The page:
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Rolling Stones

Come with me on to the bridge. Ah, see there, far below, the dark, turbid stream. Rushing
and whirling and eddying under the dark pillars with ghostly murmur and siren whisper.
What shall we find in your depths? The stars do not reflect themselves in your waters,
they are too dark and troubled and swift! What shall we find in your depths? Rest?—
Peace?—catfish? Who knows? 'Tis but a moment. A leap! A plunge!—and—then
oblivion or another world? Who can tell? A man once dived into your depths and brought
up a horse collar and a hoop-skirt. Ah! what do we know of the beyond? We know that
death comes, and we return no more to our world of trouble and care—but where do we
go? Are there lands where no traveler has been? A chaos—perhaps where no human foot
has trod—perhaps Bastrop—perhaps New Jersey! Who knows? Where do people go who
are in McDade? Do they go where they have to fare worse? They cannot go where they
have worse fare!
Let us leave the river. The night grows cold. We could not pierce the future or pay the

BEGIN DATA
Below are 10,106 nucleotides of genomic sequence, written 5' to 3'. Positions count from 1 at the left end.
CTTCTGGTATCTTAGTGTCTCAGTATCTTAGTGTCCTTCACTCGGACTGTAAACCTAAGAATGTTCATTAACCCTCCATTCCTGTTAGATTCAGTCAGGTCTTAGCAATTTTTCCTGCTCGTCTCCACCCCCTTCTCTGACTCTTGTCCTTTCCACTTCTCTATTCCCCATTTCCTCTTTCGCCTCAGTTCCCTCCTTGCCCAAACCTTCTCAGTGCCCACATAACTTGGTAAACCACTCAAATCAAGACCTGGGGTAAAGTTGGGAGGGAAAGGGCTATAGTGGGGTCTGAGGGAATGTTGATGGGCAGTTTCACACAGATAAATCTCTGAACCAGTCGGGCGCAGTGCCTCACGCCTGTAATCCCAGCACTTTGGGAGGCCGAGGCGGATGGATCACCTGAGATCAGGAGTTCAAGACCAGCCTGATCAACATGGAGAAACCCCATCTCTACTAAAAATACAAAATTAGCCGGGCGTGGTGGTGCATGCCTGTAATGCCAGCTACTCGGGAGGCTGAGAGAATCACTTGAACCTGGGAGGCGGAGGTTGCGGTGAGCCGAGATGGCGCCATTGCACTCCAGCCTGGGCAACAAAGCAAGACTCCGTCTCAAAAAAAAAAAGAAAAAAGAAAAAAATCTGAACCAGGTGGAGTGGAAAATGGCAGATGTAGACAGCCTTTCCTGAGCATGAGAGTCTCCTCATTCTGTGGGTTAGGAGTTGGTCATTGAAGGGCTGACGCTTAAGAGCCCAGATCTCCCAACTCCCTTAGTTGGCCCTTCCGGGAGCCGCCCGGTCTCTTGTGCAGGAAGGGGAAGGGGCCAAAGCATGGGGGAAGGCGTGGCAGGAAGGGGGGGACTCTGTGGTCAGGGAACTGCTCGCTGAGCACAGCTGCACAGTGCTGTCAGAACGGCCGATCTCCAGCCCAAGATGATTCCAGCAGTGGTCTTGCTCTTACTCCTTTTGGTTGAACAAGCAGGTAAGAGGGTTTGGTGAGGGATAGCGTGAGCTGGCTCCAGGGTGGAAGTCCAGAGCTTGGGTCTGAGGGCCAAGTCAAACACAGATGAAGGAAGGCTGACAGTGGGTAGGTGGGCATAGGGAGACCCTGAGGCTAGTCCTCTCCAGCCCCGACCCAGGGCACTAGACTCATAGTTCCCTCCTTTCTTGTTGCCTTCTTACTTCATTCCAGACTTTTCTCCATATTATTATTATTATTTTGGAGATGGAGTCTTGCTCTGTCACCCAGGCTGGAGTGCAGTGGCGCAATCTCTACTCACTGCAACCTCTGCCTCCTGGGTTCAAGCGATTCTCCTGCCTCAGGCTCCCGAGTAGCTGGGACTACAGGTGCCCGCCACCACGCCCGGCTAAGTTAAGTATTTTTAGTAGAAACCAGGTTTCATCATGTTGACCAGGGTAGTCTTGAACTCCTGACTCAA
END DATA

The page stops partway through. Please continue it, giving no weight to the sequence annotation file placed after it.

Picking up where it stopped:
toll. Come, the ice factory is deserted! No one sees us. My partner, W. P. Anderson, will
never destroy himself. Why? His credit is good. No one will sue a side-partner of mine!
You have heard of a brook murmuring, but you never knew a sewer sighed! But we
digress! We will no longer pursue a side issue like this. Au revoir. I will see you later.
Yours truly,
[In one of his early letters, written from Austin, O. Henry wrote a long parable that was
evidently to tell his correspondent some of the local gossip. Here it is:]
Once upon a time there was a maiden in a land not far away—a maiden of much beauty
and rare accomplishments. She was beloved by all on account of her goodness of heart,
and her many charms of disposition. Her father was a great lord, rich and powerful, and a
mighty man, and he loved his daughter with exceeding great love, and he cared for her
with jealous and loving watchfulness, lest any harm should befall her, or even the least
discomfort should mar her happiness and cause any trouble in her smooth and peaceful
life. The cunningest masters were engaged to teach her from her youngest days; she
played upon the harpsichord the loveliest and sweetest music; she wrought fancy work in
divers strange and wonderful forms that might puzzle all beholders as to what manner of
things they might be; she sang; and all listeners hearkened thereunto, as to the voice of an
angel; she danced stately minuets with the gay knights as graceful as a queen and as light
as the thistledown borne above the clover blossoms by the wind; she could paint upon